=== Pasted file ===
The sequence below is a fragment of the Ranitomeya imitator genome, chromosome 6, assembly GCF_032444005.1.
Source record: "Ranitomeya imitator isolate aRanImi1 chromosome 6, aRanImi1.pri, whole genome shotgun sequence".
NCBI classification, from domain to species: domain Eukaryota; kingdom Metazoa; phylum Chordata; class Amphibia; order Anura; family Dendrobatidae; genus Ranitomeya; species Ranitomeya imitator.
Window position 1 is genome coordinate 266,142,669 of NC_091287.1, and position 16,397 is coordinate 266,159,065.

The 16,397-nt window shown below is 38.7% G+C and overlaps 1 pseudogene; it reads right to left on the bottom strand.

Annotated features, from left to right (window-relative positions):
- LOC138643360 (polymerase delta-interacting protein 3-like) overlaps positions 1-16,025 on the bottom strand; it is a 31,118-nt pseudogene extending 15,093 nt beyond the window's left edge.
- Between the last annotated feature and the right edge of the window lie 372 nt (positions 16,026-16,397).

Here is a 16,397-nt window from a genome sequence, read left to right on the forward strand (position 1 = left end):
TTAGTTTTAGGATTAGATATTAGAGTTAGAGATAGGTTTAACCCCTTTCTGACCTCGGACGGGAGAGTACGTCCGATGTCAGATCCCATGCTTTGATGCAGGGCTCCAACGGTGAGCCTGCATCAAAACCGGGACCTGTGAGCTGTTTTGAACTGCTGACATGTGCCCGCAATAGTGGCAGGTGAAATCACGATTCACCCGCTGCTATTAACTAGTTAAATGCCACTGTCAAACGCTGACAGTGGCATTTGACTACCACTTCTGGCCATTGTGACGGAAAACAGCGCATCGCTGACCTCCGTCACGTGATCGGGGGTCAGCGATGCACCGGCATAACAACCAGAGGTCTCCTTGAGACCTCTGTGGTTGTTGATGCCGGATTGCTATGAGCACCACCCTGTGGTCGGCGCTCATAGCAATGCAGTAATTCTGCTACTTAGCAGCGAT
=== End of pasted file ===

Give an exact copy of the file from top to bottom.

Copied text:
The sequence below is a fragment of the Ranitomeya imitator genome, chromosome 6, assembly GCF_032444005.1.
Source record: "Ranitomeya imitator isolate aRanImi1 chromosome 6, aRanImi1.pri, whole genome shotgun sequence".
NCBI classification, from domain to species: domain Eukaryota; kingdom Metazoa; phylum Chordata; class Amphibia; order Anura; family Dendrobatidae; genus Ranitomeya; species Ranitomeya imitator.
Window position 1 is genome coordinate 266,142,669 of NC_091287.1, and position 16,397 is coordinate 266,159,065.

The 16,397-nt window shown below is 38.7% G+C and overlaps 1 pseudogene; it reads right to left on the bottom strand.

Annotated features, from left to right (window-relative positions):
- LOC138643360 (polymerase delta-interacting protein 3-like) overlaps positions 1-16,025 on the bottom strand; it is a 31,118-nt pseudogene extending 15,093 nt beyond the window's left edge.
- Between the last annotated feature and the right edge of the window lie 372 nt (positions 16,026-16,397).

Here is a 16,397-nt window from a genome sequence, read left to right on the forward strand (position 1 = left end):
TTAGTTTTAGGATTAGATATTAGAGTTAGAGATAGGTTTAACCCCTTTCTGACCTCGGACGGGAGAGTACGTCCGATGTCAGATCCCATGCTTTGATGCAGGGCTCCAACGGTGAGCCTGCATCAAAACCGGGACCTGTGAGCTGTTTTGAACTGCTGACATGTGCCCGCAATAGTGGCAGGTGAAATCACGATTCACCCGCTGCTATTAACTAGTTAAATGCCACTGTCAAACGCTGACAGTGGCATTTGACTACCACTTCTGGCCATTGTGACGGAAAACAGCGCATCGCTGACCTCCGTCACGTGATCGGGGGTCAGCGATGCACCGGCATAACAACCAGAGGTCTCCTTGAGACCTCTGTGGTTGTTGATGCCGGATTGCTATGAGCACCACCCTGTGGTCGGCGCTCATAGCAATGCAGTAATTCTGCTACTTAGCAGCGAT